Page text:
The hand—the essential organ of gesture—has from time immemorial been chosen to express, in a material manner, a promise made, faith solemnly engaged. D'Enjoy shows that, through history, imposing the hand is a pledge of fidelity, a token of a resolution taken. Among some people a private seal was used, and then came the signature or sign as knowledge or civilisation spread; these are derived from, or constitute an extension, a development of, the practice of manual imposition. In giving testimony in the law-courts, in striking a bargain, etc., always and everywhere the hand pledges the responsibility. To give her hand is, for a maiden, synonymous with promising marriage. At various epochs, among various people, the thumb or the index is substituted for the hand—a part for the whole; and in this connection the signature of the illiterate among the Annamites, by the help of the measurement of the index is interesting. The conclusion is that in all latitudes, in all ages, among all races, the hand conveys the same gesture—it binds.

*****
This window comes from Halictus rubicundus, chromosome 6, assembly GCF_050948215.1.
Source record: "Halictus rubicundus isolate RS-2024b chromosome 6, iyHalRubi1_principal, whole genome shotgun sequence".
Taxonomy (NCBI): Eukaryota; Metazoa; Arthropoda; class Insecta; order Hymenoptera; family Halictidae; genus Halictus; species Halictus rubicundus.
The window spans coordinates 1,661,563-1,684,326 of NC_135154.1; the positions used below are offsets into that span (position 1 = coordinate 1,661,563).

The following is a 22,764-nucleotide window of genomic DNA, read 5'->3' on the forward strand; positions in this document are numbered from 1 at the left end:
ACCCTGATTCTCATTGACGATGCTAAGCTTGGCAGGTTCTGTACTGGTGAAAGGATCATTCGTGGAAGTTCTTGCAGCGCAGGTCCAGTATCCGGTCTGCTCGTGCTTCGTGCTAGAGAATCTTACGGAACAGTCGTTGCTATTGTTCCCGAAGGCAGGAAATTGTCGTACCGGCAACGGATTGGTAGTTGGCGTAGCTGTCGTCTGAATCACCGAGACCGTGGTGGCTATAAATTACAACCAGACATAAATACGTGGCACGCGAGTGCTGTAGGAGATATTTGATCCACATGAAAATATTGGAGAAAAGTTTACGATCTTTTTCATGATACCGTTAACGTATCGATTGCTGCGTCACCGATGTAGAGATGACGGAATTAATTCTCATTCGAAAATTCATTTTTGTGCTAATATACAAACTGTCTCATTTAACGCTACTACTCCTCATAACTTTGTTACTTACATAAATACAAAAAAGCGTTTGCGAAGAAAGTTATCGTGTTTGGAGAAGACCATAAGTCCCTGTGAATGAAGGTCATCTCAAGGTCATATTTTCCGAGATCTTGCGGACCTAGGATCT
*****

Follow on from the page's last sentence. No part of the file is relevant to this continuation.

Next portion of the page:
Email your librarian or administrator to recommend adding this journal to your organisation's collection.